Network Address Translation - One-to-many NATs

One-to-many NATs

The majority of NATs map multiple private hosts to one publicly exposed IP address. In a typical configuration, a local network uses one of the designated "private" IP address subnets (RFC 1918). A router on that network has a private address in that address space. The router is also connected to the Internet with a "public" address assigned by an Internet service provider. As traffic passes from the local network to the Internet, the source address in each packet is translated on the fly from a private address to the public address. The router tracks basic data about each active connection (particularly the destination address and port). When a reply returns to the router, it uses the connection tracking data it stored during the outbound phase to determine the private address on the internal network to which to forward the reply.

All Internet packets have a source IP address and a destination IP address. Typically packets passing from the private network to the public network will have their source address modified while packets passing from the public network back to the private network will have their destination address modified. More complex configurations are also possible.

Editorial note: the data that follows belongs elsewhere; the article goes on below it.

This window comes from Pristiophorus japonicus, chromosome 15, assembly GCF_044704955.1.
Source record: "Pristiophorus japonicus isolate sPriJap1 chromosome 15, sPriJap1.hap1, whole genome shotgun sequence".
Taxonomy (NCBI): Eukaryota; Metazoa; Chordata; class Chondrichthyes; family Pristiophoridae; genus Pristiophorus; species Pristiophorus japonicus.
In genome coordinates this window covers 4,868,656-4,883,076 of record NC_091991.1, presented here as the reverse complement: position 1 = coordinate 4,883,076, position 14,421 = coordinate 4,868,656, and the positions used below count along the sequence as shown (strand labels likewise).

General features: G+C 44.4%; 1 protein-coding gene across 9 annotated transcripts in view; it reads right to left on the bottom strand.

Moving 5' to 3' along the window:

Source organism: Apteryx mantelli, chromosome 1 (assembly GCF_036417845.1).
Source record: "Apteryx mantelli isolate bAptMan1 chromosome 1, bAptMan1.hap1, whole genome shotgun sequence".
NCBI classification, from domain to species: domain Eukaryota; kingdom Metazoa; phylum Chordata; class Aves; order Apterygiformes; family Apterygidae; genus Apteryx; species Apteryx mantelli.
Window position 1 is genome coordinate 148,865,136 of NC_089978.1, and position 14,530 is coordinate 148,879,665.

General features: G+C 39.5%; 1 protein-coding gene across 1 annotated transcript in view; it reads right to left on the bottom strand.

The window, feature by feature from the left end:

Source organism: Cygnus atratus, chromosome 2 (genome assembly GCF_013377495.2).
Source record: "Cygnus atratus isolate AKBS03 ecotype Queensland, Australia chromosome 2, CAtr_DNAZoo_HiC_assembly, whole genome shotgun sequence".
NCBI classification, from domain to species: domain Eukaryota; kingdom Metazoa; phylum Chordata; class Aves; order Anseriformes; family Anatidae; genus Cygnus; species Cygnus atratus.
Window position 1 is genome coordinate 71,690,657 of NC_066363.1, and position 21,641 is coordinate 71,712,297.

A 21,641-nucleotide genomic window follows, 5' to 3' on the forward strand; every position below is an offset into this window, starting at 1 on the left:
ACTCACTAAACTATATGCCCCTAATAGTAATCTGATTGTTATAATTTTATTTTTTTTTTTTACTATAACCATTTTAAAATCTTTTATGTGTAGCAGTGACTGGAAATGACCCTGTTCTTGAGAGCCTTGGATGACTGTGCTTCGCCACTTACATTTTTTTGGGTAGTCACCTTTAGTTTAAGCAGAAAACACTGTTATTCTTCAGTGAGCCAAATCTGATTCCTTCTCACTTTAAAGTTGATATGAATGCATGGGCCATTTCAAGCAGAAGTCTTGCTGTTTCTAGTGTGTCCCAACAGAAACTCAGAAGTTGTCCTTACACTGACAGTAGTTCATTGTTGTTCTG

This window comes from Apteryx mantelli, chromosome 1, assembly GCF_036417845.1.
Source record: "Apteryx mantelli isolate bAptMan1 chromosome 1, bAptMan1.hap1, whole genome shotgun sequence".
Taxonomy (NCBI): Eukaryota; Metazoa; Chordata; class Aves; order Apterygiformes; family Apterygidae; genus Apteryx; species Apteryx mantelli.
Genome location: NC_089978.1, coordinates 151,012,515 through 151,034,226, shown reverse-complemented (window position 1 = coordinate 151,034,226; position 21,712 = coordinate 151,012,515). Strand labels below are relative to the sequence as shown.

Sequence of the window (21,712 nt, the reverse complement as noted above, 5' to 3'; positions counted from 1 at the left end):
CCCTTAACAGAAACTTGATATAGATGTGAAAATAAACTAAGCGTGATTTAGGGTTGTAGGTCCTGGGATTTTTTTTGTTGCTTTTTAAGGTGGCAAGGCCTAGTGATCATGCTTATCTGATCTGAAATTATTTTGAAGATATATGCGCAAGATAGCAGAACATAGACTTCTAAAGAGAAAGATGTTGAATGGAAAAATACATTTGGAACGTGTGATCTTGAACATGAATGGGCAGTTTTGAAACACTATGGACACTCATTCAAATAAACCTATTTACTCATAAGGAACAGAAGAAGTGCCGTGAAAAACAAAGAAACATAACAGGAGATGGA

To avoid ambiguity in how to translate returned packets, further modifications to the packets are required. The vast bulk of Internet traffic is TCP and UDP packets, and for these protocols the port numbers are changed so that the combination of IP and port information on the returned packet can be unambiguously mapped to the corresponding private address and port information. Protocols not based on TCP or UDP require other translation techniques. ICMP packets typically relate to an existing connection and need to be mapped using the same IP and port mappings as that connection.

Read more about this topic:  Network Address Translation

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